REVIEW: Titan size and speed calling

HTC's big-screened and powerful Titan 4G may not be the most elegant of the Windows phones on the market, but its brawn adds extra appeal.

Technology Spectator

HTC's love affair with screen real estate continues with the generous 4.7-inch (11.9cm) display on the Titan 4G, following in the footsteps of last year's 4.3-inch (10.9cm) HTC HD7 running Microsoft's Windows Phone 7 mobile OS.

Weighing in at 160g and measuring 10.9mm thick the Titan 4G is rather petite for a WP7 device of this size. It feels solid but not chunky and has slightly curved edges which helps it sit comfortably in your hand. Compared to phones of old I might have described the Titan 4G as slender, were it not sitting on my desk next to the slimmer Android-powered HTC One XL.

The Titan 4G is available from Telstra on a $79 per month plan or outright for $889. While it's priced like a flagship model, several aspects of the Titan 4G still feel a generation or two behind the competition, but that's mostly due to the tight hardware restrictions enforced by Microsoft to prevent WP7 turning into the fragmented mess that is Android. The Titan 4G runs Windows Phone 7.5 "Tango" (7.10.8773) out of the box, with existing handsets running "Mango" expected to receive an over-the-air Tango upgrade in the next few weeks (Vodafone is already testing it). While Microsoft's hardware standardisation is understandable, it must be said that WP7 running on the One XL would be a much more tempting proposition.

The Titan 4G is blessed with a 4.7-inch Super LCD screen, but it's hampered by Microsoft's insistence on a lowly 480x800 resolution. The image quality is excellent, with vivid colours, white whites, good contrast and wide viewing angles. The picture is a little underwhelming until you disable "auto brightness adjust". Unfortunately WP7 only lets you choose from high, medium and low brightness but it would be great to see more granular control. I find setting the screen brightness to around 80 per cent on a smartphone tends to offer the best compromise between picture quality and battery life.

The phone's menus look crisp but once you spend time with the browser you start to notice that low pixel density of 198 dots per inch (keep in mind the Android and iOS flagships are up around 320 dpi). You might not notice it when reading a straight page of text but you'll certainly see it when looking at complicated pages trying to cram in a lot of text (such as the non-mobile front page of a news site). The resolution is not intolerable and, once again, it wouldn't be so noticeable if I wasn't switching between the Titan 4G, One XL and iPhone 4.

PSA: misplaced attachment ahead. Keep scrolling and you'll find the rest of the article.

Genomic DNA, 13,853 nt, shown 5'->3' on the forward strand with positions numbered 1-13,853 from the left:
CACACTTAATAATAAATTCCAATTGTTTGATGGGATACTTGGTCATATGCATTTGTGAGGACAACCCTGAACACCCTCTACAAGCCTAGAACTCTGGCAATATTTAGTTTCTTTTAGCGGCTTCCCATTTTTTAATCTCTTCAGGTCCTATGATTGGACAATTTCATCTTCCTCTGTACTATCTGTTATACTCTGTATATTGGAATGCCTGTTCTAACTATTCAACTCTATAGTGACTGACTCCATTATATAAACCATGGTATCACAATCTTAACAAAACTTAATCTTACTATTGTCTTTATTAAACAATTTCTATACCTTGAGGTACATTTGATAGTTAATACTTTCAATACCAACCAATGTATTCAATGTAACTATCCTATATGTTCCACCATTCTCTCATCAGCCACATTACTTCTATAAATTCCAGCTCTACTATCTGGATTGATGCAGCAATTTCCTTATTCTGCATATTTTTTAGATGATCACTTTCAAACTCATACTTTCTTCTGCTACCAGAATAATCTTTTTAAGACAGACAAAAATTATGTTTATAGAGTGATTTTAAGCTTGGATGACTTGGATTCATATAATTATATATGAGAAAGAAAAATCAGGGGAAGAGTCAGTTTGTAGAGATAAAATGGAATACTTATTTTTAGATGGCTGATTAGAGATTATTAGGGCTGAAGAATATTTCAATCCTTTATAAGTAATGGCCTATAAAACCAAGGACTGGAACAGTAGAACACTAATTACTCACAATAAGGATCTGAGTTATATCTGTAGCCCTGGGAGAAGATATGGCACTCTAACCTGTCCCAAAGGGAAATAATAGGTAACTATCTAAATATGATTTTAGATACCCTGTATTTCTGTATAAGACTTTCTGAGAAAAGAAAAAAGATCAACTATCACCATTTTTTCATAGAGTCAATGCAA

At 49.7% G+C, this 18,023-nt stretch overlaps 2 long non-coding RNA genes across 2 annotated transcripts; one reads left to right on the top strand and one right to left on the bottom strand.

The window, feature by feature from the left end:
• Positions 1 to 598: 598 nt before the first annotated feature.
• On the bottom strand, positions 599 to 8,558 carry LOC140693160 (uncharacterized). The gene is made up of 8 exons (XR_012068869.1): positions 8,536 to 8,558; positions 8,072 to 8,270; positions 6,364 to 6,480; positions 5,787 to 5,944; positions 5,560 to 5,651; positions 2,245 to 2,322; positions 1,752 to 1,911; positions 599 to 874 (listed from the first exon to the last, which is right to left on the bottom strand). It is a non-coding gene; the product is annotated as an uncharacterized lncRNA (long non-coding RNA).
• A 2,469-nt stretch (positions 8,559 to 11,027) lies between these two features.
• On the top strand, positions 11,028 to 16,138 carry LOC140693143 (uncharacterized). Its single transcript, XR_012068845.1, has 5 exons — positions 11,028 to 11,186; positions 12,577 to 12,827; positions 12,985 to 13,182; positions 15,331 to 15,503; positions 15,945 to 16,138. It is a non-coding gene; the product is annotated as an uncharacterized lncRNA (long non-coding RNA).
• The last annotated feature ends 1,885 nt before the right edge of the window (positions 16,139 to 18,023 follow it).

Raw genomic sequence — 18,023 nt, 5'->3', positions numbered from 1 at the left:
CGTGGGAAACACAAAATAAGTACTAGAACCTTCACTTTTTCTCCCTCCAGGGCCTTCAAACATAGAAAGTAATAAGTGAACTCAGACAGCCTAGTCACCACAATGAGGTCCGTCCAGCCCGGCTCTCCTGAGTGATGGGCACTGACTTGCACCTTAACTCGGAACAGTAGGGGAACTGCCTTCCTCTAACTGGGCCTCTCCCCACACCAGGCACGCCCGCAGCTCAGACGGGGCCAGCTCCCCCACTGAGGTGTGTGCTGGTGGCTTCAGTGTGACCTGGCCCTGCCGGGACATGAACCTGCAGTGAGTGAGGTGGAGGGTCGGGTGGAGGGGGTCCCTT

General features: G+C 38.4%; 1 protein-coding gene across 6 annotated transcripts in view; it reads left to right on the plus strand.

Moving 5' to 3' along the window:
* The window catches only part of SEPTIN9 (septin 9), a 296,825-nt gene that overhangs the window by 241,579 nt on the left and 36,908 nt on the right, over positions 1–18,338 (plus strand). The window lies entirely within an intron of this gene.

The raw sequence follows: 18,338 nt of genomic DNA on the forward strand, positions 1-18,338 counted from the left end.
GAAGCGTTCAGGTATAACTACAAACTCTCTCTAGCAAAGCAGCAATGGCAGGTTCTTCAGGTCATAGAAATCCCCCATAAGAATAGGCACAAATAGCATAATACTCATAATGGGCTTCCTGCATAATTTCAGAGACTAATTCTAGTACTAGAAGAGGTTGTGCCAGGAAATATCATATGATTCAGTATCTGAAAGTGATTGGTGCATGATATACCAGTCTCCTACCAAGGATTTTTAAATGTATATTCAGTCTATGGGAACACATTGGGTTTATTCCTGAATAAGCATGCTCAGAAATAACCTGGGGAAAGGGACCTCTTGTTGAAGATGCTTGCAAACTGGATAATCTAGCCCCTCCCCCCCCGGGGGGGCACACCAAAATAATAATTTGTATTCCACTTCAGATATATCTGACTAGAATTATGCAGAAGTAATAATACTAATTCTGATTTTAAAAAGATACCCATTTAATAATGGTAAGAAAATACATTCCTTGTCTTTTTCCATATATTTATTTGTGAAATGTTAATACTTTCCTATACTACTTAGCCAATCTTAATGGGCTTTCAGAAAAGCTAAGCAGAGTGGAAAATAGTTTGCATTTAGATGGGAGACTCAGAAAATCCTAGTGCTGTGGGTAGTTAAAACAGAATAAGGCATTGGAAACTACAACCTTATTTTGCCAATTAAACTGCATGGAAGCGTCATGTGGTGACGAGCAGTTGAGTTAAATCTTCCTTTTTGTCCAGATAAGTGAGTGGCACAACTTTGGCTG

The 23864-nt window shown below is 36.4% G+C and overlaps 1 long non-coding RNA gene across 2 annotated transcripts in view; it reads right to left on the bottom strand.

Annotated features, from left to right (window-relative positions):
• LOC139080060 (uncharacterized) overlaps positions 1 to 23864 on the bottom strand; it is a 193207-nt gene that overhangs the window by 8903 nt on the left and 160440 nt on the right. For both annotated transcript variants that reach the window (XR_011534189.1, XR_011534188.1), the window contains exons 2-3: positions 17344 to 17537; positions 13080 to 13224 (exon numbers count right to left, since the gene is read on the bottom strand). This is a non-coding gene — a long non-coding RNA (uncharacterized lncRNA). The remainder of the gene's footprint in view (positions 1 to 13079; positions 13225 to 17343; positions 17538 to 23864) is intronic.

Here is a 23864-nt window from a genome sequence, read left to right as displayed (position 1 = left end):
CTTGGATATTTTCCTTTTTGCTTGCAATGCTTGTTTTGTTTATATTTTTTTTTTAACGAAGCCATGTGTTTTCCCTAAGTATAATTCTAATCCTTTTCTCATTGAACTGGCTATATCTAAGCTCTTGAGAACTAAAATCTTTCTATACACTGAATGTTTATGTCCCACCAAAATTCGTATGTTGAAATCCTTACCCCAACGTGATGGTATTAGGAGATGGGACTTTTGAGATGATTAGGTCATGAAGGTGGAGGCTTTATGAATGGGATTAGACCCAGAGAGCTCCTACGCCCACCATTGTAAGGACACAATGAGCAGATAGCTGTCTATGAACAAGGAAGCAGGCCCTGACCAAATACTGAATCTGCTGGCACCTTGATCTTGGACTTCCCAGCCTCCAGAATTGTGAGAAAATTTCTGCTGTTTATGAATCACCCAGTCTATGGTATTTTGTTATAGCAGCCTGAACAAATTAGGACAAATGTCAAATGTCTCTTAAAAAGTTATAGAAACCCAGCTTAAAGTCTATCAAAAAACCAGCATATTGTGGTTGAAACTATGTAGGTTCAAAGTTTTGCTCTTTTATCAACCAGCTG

The Titan 4G's main claim to fame is that it's Australia's first WP7 handset compatible with Telstra's 1800MHz LTE network. It enjoys mobile broadband speeds of "up to" 40 Mbps, but if you wander too far from the city you'll drop back to HSDPA. Thanks to DC-HSDPA (Dual Cell) you'll often clock in excess of 10 Mbps in the 'burbs. Of course as with any wireless technology, I found LTE speeds and latency were far from consistent. You can create a Wi-Fi hotspot for sharing access with your notebook, a feature which is still missing from Nokia's WP7-powered Lumia 800 but will hopefully come with the Tango update.

Under the bonnet the Titan 4G packs a single-core 1.5GHz Snapdragon processor with 512MB of RAM. It doesn't sound like much to get excited about but it keeps the phone running smoothly. Admittedly the handset is a little slow to load complicated webpages when put alongside the dual-core One XL (which almost triples the Titan 4G's Rightware Benchmark score).

Happy snappers will be pleased with the Titan 4G's 16-megapixel rear camera accompanied by a 1.3 MP front camera. You'll find a dedicated camera button under your right index finger in landscape mode and the phone can capture 720p video. You'll also find a micro-USB slot but not micro-HDMI or micro-SD (once again it's tempting to blame Microsoft although, to be fair, they're missing on the One XL as well). There's built-in DLNA for wirelessly streaming media but you're restricted to 16GB of storage (12GB available) so things could get a bit tight if you're a multimedia fan.

Back in the old days, HTC made the best lipstick for the pig that was Windows Mobile – creating the foundation of the Sense UI skin. But these days Microsoft forbids handset makers from reskinning the Windows Phone 7 home screen they way they do Android. You will however find a few extra HTC touches on the Titan 4G. These include Garmin Navigator with a not-so-generous seven-day trial of turn-by-turn navigation (compared to free Nokia Drive on the Lumias). There's also the HTC Watch movie rental service, which supposedly works in Australia but refuses to access the video store – even though it works on the HTC One XL. Then there's HTC Hub, an app which basically applies the Sense UI skin to mimic the look and feel of HTC's Android phones (a cheeky workaround for Microsoft's restrictions).

So what's the verdict? I'm an iPhone user who enjoys Android on the side, which makes it hard to accept the lower specs on the WP7 handsets. If a Windows Phone device was going to turn my head it would probably be Nokia's new Lumia 900. The real question is whether you're ready to make the leap to WP7. If you're a Windows Phone 7 convert with a taste for big screens and fast downloads, the Titan 4G could be the one you've been waiting for.

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